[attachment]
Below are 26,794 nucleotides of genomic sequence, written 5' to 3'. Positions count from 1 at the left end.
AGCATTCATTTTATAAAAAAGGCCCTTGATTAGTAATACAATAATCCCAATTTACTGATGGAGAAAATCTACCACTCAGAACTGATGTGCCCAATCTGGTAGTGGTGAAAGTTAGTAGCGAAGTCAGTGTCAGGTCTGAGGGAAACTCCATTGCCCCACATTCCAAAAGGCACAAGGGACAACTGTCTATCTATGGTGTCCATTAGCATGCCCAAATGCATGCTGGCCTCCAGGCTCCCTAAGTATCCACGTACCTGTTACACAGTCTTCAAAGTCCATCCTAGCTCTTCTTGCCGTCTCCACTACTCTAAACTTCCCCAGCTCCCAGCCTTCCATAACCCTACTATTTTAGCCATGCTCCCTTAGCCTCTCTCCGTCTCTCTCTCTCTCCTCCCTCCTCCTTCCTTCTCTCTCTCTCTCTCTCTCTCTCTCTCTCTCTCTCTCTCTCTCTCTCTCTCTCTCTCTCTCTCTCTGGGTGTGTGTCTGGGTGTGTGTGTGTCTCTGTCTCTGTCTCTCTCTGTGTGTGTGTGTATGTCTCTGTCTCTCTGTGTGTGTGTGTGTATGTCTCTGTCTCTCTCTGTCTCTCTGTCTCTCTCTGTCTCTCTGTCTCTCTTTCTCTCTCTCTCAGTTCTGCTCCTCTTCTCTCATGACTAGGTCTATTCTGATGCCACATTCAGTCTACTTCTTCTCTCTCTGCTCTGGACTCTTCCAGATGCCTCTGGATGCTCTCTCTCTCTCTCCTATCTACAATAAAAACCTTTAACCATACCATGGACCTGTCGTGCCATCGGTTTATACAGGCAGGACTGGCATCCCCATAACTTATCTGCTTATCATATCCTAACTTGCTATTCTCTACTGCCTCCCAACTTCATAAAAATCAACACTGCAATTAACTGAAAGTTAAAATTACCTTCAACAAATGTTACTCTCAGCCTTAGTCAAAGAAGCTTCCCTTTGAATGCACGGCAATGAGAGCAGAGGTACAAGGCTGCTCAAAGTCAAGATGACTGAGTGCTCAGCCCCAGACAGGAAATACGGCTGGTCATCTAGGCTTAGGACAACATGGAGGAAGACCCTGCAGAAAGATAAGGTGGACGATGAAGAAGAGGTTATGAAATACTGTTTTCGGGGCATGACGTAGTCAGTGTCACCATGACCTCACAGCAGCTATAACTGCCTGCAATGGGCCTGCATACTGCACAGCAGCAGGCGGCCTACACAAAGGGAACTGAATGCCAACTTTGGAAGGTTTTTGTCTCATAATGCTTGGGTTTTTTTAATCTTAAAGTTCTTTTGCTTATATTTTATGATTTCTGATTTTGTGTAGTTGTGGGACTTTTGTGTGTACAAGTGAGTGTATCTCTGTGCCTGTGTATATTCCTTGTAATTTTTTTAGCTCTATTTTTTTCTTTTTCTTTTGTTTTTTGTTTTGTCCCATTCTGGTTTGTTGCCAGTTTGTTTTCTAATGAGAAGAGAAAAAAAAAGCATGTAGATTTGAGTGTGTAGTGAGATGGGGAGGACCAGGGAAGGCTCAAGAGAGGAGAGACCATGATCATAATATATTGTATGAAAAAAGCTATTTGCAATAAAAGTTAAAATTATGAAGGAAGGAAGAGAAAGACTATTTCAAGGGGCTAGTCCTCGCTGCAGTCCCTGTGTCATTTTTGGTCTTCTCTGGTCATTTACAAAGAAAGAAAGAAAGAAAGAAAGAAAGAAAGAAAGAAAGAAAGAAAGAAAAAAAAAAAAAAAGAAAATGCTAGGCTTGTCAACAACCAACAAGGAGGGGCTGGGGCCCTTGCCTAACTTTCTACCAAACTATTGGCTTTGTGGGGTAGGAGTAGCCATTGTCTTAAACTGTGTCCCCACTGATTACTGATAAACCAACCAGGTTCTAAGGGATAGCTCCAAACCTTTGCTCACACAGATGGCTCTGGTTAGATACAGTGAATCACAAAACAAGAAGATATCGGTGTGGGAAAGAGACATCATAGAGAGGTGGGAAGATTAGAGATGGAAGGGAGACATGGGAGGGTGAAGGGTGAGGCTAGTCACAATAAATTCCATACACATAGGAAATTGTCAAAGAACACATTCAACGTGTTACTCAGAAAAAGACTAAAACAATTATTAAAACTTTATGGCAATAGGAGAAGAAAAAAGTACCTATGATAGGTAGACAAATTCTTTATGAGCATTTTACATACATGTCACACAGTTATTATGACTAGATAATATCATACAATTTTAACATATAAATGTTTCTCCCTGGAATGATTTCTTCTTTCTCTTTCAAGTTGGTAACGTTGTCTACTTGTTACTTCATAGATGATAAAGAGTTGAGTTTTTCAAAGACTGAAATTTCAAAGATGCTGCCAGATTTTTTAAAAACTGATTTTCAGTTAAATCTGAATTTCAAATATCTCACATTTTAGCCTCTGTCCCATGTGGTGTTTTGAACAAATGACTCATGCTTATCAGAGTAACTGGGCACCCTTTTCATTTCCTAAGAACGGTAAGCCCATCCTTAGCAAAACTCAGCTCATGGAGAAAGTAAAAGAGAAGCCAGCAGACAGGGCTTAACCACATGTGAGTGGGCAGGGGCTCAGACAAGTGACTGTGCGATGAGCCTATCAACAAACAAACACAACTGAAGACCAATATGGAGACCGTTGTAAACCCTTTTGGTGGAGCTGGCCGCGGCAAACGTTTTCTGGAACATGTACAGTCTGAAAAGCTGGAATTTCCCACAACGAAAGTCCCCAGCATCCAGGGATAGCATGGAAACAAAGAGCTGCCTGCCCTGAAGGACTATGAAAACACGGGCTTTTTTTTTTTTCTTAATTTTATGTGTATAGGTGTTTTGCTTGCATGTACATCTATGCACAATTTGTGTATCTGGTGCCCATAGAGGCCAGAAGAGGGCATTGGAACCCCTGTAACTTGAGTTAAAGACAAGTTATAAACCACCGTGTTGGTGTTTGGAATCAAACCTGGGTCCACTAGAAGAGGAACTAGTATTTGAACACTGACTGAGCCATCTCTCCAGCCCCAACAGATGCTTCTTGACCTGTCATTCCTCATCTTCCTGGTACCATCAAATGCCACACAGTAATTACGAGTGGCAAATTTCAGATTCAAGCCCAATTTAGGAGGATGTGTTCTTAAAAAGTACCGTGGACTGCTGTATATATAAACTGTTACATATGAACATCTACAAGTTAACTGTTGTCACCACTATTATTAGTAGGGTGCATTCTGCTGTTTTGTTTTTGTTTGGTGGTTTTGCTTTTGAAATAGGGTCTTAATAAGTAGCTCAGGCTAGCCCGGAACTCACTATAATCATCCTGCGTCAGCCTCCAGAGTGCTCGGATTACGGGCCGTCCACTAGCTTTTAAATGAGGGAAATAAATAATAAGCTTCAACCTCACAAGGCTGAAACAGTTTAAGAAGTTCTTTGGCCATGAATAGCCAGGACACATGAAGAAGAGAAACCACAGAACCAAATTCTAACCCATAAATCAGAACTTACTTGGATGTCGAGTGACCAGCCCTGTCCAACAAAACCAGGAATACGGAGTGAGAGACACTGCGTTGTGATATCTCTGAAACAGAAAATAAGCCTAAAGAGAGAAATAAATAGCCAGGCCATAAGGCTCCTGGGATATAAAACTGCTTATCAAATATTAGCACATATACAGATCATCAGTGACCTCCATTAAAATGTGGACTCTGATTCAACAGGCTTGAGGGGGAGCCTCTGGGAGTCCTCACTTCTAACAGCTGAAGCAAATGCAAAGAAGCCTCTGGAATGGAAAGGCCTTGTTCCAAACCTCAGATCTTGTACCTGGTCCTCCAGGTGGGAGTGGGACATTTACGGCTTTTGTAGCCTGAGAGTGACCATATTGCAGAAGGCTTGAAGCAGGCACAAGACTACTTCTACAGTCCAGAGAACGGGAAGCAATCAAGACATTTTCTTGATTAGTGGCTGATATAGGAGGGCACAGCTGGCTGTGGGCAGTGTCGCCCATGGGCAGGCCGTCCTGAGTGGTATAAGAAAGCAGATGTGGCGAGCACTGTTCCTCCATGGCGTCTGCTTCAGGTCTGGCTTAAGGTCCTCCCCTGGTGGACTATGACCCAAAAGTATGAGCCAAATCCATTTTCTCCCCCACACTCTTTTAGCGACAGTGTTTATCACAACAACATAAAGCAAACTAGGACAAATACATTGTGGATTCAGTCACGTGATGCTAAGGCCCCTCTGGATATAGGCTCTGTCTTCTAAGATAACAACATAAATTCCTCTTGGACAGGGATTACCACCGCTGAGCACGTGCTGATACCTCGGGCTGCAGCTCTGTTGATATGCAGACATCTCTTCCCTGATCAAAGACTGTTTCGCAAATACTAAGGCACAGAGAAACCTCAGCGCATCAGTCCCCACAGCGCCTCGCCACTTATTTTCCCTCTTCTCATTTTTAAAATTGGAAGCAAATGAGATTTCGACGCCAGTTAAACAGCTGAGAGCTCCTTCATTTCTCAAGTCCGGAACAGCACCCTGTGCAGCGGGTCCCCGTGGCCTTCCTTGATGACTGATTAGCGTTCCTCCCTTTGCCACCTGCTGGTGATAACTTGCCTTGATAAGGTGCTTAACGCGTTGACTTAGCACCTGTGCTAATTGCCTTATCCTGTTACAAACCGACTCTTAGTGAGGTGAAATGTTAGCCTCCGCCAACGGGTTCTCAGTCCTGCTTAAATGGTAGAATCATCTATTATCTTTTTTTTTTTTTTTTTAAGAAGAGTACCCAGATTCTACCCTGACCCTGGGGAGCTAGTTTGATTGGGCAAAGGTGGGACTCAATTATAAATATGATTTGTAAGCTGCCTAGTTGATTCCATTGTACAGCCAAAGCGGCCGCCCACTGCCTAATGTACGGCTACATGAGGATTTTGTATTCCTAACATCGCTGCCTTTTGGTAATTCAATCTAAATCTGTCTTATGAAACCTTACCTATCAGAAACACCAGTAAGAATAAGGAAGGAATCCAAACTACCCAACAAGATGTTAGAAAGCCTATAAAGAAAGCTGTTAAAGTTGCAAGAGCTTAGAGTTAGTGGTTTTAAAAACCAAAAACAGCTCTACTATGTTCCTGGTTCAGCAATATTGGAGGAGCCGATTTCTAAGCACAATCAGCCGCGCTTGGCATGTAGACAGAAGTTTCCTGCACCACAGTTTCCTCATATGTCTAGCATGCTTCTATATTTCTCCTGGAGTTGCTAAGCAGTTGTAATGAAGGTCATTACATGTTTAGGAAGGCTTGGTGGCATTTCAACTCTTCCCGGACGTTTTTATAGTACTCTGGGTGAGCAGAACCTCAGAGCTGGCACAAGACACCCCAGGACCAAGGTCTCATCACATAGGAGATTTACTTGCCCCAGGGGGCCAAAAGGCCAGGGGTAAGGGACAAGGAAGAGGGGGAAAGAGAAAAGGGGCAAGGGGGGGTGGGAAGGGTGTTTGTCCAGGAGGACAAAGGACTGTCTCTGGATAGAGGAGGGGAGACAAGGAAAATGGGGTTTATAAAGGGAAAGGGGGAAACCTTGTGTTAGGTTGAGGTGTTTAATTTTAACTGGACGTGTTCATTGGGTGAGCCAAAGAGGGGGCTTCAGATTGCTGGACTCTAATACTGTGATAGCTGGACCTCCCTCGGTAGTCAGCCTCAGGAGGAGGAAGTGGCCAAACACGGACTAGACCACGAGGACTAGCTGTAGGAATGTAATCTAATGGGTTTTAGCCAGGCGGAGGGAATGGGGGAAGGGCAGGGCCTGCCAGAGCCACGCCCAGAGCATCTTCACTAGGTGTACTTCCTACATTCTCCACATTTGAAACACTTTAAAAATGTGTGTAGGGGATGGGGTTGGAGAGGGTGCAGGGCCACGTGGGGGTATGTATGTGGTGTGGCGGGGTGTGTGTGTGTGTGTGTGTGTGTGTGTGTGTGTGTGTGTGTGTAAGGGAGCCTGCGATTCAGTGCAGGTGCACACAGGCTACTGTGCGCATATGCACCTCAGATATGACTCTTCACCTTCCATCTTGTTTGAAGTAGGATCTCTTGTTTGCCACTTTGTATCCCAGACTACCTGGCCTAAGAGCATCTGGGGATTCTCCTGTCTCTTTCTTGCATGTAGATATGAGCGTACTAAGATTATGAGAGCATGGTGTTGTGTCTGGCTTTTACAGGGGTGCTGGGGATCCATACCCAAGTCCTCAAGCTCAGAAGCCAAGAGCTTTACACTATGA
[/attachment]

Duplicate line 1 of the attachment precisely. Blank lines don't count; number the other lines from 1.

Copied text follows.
Below are 26,794 nucleotides of genomic sequence, written 5' to 3'. Positions count from 1 at the left end.